Inhalation exposure and alveolar load of nanomaterials in spray products

During use of a spray product, the nanomaterial is released and may become airborne.

Nanomaterials will generally be released as part of aerosol particles. Aerosol particles carrying the nanomaterial may be inhaled and may deposit in various regions of the respiratory tract, in particular in the alveolar region. Deposited particulate material will be removed from the alveoli by clearance (e.g. macrophage and ciliary clearance), dissolution and interstitialisation. For poorly soluble nanomaterials, all these processes are expected to be slow.

The total alveolar load of a nanomaterial at any given time is the result of competing kinetic processes of (repeated) exposure, deposition and clearance.

The magnitude of the aerosol air concentration is determined by the spray and the conditions of its use. It is in particular a result of the mass generation rate of the spray, the size (distribution) and mass density of the generated aerosol, the duration of use of the spray, ventilation of the air et cetera.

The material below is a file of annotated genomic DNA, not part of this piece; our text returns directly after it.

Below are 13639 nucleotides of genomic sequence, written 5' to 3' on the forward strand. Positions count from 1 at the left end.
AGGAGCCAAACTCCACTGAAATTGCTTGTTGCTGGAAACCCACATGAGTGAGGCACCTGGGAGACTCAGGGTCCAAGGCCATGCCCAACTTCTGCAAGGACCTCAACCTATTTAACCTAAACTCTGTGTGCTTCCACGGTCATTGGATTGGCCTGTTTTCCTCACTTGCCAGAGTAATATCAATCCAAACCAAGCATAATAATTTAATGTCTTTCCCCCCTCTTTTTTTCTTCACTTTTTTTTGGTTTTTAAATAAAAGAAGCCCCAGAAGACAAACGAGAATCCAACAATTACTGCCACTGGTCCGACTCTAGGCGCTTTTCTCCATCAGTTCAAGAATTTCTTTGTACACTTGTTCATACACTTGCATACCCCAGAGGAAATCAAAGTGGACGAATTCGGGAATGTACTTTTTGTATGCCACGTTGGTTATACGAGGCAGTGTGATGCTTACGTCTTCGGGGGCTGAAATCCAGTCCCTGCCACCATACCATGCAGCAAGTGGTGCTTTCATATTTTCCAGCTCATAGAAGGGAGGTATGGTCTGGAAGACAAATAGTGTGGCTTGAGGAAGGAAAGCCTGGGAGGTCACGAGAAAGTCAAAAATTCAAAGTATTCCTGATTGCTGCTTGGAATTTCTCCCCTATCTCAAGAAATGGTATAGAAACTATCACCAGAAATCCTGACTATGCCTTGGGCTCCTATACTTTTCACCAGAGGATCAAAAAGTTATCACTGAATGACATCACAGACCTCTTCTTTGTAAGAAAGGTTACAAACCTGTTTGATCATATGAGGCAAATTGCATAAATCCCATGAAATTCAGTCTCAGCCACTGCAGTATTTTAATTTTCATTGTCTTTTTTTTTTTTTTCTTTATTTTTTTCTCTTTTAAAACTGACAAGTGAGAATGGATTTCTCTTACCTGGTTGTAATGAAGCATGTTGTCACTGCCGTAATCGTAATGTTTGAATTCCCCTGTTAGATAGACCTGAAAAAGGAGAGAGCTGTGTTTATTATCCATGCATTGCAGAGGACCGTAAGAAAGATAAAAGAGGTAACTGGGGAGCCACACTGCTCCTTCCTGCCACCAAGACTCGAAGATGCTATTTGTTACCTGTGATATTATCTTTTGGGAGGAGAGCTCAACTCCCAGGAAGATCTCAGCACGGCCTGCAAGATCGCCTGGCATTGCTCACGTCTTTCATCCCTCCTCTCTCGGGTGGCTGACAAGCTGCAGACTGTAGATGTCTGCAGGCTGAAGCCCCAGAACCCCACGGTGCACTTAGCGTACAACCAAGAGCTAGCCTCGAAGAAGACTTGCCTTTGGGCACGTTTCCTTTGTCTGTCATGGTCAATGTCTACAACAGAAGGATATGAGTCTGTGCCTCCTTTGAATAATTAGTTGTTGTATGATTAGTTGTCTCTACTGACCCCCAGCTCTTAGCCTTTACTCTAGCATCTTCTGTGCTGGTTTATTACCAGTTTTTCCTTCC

Deposition of the inhaled aerosol in the respiratory tract will depend on both aerosol characteristics and human physiology. The most important aerosol characteristics that determine deposition are the aerosol diameter and its mass density. The critical aspects of human physiology are the geometry of the lung and the breathing pattern (i.e. intensity of breathing) of the exposed person.

To model exposure and the alveolar load, ConsExpo nano combines a number of models.